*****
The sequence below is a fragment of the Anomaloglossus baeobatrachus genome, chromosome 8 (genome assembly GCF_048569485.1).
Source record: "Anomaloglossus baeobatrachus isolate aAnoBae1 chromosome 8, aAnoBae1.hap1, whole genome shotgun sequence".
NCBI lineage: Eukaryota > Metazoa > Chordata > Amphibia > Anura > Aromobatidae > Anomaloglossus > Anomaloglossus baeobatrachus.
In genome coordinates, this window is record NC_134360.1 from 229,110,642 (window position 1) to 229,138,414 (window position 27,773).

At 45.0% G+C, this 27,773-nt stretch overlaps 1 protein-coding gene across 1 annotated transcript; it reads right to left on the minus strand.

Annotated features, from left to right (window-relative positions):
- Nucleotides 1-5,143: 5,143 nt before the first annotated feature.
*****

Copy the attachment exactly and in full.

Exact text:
The sequence below is a fragment of the Anomaloglossus baeobatrachus genome, chromosome 8 (genome assembly GCF_048569485.1).
Source record: "Anomaloglossus baeobatrachus isolate aAnoBae1 chromosome 8, aAnoBae1.hap1, whole genome shotgun sequence".
NCBI lineage: Eukaryota > Metazoa > Chordata > Amphibia > Anura > Aromobatidae > Anomaloglossus > Anomaloglossus baeobatrachus.
In genome coordinates, this window is record NC_134360.1 from 229,110,642 (window position 1) to 229,138,414 (window position 27,773).

At 45.0% G+C, this 27,773-nt stretch overlaps 1 protein-coding gene across 1 annotated transcript; it reads right to left on the minus strand.

Annotated features, from left to right (window-relative positions):
- Nucleotides 1-5,143: 5,143 nt before the first annotated feature.